JUST 12 days ago, the Cabinet Secretary for Education was saying that it was unlikely our schools would return to normal within a year and even suggested that next year’s exams could be postponed.

On Tuesday this week, he made a startling and remarkable U-turn, declaring schools should prepare to return to normal in just seven weeks.

It has been a tumultuous week for parents, teachers and children.

Enormous stress that turned into relief for parents is welcome. This is their victory. Perhaps when schools return, modern studies classes will use this moment as the example for the power of campaigns.

Last week, I started by remembering the days when I taught in schools in the East End of Glasgow.

From those days, I can assure you that there is nothing more formidable than a parent fighting for their child and their education. It is, perhaps peculiarly, comforting to know that despite the huge changes and sacrifices we’ve seen over the past three months, that this fundamental truth remains.

Whilst there are a very large number of people who were involved in this particular debate, there are just a handful whose contribution I particularly noticed. The interventions made by former First Minister, and my former colleague, Jack McConnell were instrumental.

And from the local government side, councillor Michael Marra, in Dundee, played a significant role in the formation of the ‘Better than this for Scotland’s children’ campaign.

Their contributions particularly spoke to me because they focused on the impact for our young people who start off school at a disadvantage. It was plainly obvious to anyone involved in drawing up plans that restricting our children’s time at school would cement, or worse exacerbate, the attainment gap between those from the wealthiest and the poorest backgrounds.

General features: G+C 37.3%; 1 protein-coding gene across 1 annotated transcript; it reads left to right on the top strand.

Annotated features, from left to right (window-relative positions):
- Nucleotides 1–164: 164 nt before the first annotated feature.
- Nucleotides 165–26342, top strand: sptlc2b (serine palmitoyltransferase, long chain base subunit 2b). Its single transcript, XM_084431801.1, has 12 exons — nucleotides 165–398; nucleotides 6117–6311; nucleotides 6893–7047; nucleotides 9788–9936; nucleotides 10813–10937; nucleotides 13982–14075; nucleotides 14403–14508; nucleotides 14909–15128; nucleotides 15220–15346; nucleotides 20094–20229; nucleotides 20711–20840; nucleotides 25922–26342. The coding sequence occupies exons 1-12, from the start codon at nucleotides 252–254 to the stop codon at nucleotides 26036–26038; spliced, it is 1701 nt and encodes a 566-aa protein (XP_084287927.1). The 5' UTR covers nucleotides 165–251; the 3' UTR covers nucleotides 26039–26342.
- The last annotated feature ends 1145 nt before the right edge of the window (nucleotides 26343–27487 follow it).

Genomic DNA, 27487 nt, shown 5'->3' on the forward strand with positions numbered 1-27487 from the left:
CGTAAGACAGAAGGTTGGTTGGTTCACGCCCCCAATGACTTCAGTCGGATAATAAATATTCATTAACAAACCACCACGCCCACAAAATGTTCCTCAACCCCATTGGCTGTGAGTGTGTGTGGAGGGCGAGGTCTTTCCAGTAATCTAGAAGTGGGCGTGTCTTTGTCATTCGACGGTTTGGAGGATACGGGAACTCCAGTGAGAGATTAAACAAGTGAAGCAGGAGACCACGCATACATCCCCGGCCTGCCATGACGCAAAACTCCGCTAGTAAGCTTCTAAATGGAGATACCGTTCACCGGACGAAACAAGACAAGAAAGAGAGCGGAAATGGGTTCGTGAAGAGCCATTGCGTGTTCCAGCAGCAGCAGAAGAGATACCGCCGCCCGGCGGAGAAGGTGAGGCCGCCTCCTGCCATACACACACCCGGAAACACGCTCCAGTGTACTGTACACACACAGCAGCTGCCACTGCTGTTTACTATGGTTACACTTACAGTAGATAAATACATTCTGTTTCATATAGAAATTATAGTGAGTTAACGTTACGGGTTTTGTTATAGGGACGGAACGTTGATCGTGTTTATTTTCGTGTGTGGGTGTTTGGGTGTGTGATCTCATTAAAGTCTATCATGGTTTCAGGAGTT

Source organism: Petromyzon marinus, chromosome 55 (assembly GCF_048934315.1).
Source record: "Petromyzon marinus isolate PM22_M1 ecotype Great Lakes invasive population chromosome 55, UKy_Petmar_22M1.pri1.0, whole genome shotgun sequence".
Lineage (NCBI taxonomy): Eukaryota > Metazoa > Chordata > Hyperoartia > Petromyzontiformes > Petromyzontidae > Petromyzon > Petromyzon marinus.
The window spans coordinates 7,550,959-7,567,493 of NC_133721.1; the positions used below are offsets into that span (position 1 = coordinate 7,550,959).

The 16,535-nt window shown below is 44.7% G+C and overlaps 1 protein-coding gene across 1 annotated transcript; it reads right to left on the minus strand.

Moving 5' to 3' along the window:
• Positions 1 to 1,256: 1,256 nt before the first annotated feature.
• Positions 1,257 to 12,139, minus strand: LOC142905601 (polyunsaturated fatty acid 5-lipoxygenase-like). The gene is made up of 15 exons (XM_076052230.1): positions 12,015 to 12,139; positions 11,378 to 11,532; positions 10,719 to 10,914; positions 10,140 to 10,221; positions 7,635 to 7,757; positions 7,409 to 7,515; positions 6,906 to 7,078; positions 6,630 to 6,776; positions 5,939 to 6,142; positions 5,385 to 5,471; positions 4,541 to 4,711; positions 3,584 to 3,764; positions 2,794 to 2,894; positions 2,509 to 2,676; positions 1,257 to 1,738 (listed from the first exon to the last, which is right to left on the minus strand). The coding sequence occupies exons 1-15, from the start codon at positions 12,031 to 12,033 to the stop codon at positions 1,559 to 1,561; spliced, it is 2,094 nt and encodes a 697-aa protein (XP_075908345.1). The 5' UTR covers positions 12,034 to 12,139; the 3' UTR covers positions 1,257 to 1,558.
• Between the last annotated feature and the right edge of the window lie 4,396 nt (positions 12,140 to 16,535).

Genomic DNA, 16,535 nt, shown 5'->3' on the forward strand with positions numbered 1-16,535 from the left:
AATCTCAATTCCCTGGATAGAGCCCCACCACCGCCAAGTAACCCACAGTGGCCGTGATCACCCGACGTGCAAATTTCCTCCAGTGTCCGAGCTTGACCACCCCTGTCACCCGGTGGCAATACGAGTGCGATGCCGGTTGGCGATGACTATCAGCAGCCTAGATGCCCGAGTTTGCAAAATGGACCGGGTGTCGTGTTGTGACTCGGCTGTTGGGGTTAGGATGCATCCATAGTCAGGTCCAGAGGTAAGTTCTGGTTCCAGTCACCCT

Returning to normality on August 11, however, still needs an incredible amount of work to fulfill; work by government. There are still unanswered questions: provision and requirements of PPE, implications for school transport, and, most pressingly, do we have the test and trace capacity needed to contain any further outbreaks? Saying that the government has made a U-turn is the easy bit: delivering it and resourcing it are the metrics on which John Swinney will be judged.

Scotland’s figures have demonstrated that we’ve succeeded in “flattening the curve”, and the progress that has been made is very welcome.

However, we have to guard against unchecked optimism for the future. The virus is still with us. It still poses a threat and that is likely to be the case for quite a long time.

We will still have to monitor our own behaviour and look out for others in our everyday lives.

But I am now cautiously hopeful we will strike a much better balance between the need to minimise the risk from the virus and ensuring that our young people are still given the skills they need to thrive.